Back to search

FRIMEDBIO-Fri prosj.st. med.,helse,biol

Structural studies of the full-length human Vitamin C transporters: unravelling Vitamin C transport across the membrane

Alternative title: Strukturelle studier av full-lengde humane C-vitamin-transportører: C-vitamin transport over membraner

Awarded: NOK 8.0 mill.

Sodium-dependent Vitamin C Transporters, part of the large solute carrier protein family and responsible for Vitamin C uptake and regulation are known to be fundamental for healthy immune function. Importantly, high levels of Vitamin C has been linked to decrease mortality in COVID-19 patients with sepsis-related Acute Respiratory Disease Syndrome shock. Abnormal Vitamin C regulation has been also associated with several diseases, including cancer, obesity, hypertension, autoimmune and neurodegenerative diseases. Furthermore, Vitamin C attenuates oxidative stress caused by alcohol consumption while continuous Vitamin C deficiency leads to scurvy. Despite their importance, Vitamin C uptake and regulation are poorly understood. In humans, there two classes of such Vitamin C transporters that are phosphorylation-dependent glycoproteins with an overall 65% sequence identity. Specifically, one class is expressed on the epithelia of hepatic, intestinal and renal tissues, presenting low affinity and high capacity for Vitamin C, having an important role in regulation of whole body homeostasis. Another class, exhibits high affinity and low capacity, and is expressed in most cells and tissues where its function is the delivery of Vitamin C to cells as a cofactor for major enzyme pathways protecting from oxidative stress. To date, the structural basis for the mechanism of action of these transporters remains largely unexplored. Here, we aim at unraveling the mechanism of Vitamin C transport and regulation by determining the three-dimensional structures of classes thereby providing mechanistic understanding of the different activities of these transporters. We will use a multidisciplinary approach of high-resolution cryo-electron microscopy, X-ray crystallography and biophysical methods to understand the transporters function and interactions. This work will contribute to elucidating the mechanism of Vitamin C transport and ultimately lead to drug discovery.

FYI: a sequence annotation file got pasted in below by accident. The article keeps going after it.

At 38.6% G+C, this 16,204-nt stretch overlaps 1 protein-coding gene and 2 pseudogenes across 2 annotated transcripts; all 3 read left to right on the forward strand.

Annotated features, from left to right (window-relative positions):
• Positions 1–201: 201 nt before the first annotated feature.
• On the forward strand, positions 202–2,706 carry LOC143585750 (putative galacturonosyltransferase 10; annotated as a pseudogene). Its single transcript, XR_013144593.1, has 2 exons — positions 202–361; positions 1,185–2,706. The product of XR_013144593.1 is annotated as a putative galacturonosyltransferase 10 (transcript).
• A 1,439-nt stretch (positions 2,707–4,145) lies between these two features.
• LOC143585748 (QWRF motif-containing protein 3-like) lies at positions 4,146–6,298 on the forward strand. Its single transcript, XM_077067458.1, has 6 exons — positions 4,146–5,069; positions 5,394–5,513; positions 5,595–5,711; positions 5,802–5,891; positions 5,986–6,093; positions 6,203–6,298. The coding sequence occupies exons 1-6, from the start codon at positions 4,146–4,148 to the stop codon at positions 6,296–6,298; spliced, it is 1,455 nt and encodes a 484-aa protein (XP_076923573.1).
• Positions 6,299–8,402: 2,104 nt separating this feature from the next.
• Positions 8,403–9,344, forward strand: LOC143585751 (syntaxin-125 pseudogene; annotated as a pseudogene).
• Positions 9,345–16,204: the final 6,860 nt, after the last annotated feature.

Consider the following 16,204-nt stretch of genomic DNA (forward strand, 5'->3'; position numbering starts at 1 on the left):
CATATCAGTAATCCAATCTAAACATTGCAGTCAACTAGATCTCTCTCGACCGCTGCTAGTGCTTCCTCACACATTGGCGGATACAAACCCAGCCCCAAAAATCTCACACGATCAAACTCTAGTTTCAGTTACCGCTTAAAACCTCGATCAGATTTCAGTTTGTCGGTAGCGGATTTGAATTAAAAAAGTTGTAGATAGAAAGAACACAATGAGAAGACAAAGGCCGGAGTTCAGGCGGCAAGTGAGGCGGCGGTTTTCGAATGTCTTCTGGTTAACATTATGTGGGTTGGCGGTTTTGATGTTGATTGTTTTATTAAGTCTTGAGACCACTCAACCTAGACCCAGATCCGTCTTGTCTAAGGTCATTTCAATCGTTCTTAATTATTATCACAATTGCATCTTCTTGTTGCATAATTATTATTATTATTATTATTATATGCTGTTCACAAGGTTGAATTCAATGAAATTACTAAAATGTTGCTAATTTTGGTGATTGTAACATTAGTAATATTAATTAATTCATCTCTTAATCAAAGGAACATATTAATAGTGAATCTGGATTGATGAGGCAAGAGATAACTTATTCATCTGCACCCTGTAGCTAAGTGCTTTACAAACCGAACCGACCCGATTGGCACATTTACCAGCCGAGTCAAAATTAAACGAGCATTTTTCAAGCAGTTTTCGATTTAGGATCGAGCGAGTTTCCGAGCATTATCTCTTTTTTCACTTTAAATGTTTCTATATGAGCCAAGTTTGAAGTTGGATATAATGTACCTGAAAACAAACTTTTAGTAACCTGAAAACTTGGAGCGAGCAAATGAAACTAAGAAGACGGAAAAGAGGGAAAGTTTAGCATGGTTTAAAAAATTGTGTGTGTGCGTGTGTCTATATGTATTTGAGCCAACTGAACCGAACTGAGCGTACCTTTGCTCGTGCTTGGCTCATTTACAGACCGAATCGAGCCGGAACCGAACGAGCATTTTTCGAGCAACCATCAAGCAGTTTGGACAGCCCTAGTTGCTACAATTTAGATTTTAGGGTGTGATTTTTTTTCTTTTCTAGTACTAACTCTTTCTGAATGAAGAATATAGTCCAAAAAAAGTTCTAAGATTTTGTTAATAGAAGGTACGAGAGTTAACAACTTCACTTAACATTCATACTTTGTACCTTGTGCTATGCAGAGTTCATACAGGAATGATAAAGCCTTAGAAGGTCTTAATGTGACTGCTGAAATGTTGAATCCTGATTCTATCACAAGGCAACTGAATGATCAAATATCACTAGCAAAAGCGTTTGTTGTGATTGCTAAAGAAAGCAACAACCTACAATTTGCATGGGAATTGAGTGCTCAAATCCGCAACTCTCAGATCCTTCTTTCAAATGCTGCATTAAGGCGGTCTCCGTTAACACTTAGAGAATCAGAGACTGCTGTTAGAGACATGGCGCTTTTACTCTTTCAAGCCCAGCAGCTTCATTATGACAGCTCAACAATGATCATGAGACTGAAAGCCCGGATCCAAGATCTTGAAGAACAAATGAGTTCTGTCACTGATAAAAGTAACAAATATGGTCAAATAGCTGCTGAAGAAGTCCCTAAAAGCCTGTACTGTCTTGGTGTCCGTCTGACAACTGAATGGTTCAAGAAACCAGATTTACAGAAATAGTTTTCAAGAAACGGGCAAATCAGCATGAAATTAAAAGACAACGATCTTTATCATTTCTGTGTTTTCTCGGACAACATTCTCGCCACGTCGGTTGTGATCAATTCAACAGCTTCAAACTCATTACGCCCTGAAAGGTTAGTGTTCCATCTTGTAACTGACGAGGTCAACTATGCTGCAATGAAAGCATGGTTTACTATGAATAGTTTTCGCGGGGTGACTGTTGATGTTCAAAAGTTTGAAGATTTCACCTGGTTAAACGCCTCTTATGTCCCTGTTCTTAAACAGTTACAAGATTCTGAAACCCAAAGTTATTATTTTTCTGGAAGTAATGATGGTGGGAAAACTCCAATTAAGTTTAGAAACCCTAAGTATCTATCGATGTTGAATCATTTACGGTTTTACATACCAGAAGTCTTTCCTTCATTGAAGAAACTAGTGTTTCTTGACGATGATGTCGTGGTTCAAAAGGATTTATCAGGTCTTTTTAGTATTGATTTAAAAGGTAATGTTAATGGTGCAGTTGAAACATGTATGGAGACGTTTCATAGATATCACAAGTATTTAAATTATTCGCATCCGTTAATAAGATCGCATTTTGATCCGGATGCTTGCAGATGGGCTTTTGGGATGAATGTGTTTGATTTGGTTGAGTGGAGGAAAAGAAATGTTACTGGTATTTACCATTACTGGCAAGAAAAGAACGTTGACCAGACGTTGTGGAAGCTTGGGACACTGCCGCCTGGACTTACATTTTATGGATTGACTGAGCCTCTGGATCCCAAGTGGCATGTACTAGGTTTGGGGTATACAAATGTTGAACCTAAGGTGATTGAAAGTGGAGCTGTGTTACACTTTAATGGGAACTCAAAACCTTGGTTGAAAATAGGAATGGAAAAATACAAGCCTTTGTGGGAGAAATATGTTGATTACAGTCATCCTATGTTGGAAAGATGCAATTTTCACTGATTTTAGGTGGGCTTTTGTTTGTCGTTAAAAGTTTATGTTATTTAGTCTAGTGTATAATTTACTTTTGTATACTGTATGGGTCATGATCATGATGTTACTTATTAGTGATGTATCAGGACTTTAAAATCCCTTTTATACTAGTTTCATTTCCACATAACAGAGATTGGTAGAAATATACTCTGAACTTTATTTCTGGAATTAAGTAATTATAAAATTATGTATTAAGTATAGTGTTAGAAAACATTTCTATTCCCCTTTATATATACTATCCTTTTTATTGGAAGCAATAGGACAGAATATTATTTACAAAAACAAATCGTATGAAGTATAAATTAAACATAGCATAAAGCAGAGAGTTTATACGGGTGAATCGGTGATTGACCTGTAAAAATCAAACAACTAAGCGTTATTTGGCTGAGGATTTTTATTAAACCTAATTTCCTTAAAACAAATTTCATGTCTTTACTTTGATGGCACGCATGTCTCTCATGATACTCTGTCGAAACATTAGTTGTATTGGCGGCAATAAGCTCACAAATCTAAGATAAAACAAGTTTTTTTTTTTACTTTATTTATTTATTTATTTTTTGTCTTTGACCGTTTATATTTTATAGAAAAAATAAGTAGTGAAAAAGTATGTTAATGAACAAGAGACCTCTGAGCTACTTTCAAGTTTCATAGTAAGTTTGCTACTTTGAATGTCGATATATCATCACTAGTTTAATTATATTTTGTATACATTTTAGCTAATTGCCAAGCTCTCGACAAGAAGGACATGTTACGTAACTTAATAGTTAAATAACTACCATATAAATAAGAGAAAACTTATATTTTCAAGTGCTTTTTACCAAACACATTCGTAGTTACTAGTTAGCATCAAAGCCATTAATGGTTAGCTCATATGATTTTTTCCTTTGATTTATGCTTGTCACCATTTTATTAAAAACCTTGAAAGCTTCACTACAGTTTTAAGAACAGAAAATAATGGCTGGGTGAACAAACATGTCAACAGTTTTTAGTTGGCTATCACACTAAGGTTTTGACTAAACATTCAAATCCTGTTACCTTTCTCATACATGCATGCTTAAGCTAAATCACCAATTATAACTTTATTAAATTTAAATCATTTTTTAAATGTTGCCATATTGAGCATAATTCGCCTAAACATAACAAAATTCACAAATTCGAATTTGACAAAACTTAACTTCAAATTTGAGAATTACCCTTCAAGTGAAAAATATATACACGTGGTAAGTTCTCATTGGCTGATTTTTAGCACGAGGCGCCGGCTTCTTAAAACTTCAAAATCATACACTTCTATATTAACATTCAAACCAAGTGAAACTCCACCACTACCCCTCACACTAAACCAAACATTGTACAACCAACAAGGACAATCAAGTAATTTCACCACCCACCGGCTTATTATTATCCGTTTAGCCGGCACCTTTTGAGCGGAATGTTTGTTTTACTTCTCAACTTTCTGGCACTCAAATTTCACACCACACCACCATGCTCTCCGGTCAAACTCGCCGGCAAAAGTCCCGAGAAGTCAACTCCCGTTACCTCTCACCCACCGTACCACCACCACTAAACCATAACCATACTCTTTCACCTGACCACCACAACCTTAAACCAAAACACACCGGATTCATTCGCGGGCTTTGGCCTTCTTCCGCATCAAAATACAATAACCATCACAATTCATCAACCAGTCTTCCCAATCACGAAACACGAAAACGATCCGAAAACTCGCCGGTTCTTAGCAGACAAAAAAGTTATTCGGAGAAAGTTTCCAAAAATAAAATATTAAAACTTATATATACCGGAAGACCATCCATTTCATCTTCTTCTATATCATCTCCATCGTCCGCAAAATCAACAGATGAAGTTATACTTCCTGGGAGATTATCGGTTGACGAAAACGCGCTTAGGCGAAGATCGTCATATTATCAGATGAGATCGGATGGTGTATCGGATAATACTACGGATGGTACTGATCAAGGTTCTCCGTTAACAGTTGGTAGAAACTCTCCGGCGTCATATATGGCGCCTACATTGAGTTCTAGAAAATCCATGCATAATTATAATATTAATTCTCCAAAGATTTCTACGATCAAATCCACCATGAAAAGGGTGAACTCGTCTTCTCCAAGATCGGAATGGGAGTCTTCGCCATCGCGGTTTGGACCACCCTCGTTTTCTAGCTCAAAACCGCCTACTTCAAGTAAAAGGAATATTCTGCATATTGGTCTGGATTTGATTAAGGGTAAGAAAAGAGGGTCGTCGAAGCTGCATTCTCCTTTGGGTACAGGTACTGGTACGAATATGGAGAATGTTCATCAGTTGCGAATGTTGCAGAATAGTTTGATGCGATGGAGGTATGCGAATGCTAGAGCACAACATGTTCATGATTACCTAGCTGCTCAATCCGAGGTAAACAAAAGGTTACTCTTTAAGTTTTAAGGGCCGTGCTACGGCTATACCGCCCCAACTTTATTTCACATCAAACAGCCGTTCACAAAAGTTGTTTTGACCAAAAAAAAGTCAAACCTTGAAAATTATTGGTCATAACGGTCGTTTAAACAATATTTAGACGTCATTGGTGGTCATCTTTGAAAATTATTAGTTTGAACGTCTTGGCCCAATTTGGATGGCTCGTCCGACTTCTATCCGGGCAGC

SVCTs are Sodium-dependent Vitamin C Transporters, part of the large solute carrier protein family (SLC) and responsible for Vitamin C uptake and regulation, known to be fundamental for healthy immune function. Importantly, high levels of Vitamin C has been linked to decrease mortality in COVID-19 patients with sepsis-related Acute Respiratory Disease Syndrome (ARDS) shock. Abnormal Vitamin C regulation has been also associated with several diseases, including cancer, obesity, hypertension, autoimmune and neurodegenerative diseases. Furthermore, Vitamin C attenuates oxidative stress caused by alcohol consumption while continuous Vitamin C deficiency leads to scurvy. Despite their importance, Vitamin C uptake and regulation are poorly understood. In humans, SVCTs include two classes, SVCT1 and SVCT2, that are phosphorylation-dependent glycoproteins with an overall 65% sequence identity. Specifically, SVCT1 is expressed on the epithelia of hepatic, intestinal and renal tissues, presenting low affinity and high capacity for Vitamin C, having an important role in regulation of whole body homeostasis. SVCT2, on the other hand, exhibits high affinity and low capacity, and is expressed in most cells and tissues where its function is the delivery of Vitamin C to cells as a cofactor for major enzyme pathways protecting from oxidative stress. To date, the structural basis for the mechanism of action of SVCTs remains largely unexplored. Here, we aim at unraveling the mechanism of Vitamin C transport and regulation by determining the three-dimensional structures of both SVCT1 and SVCT2, thereby providing mechanistic understanding of the different activities of these transporters. We will use a multidisciplinary approach of high-resolution cryo-electron microscopy, X-ray crystallography and biophysical methods to understand SVCT function and interactions. This work will contribute to elucidating the mechanism of Vitamin C transport by SVCTs and ultimately lead to drug discovery.

Activity:

FRIMEDBIO-Fri prosj.st. med.,helse,biol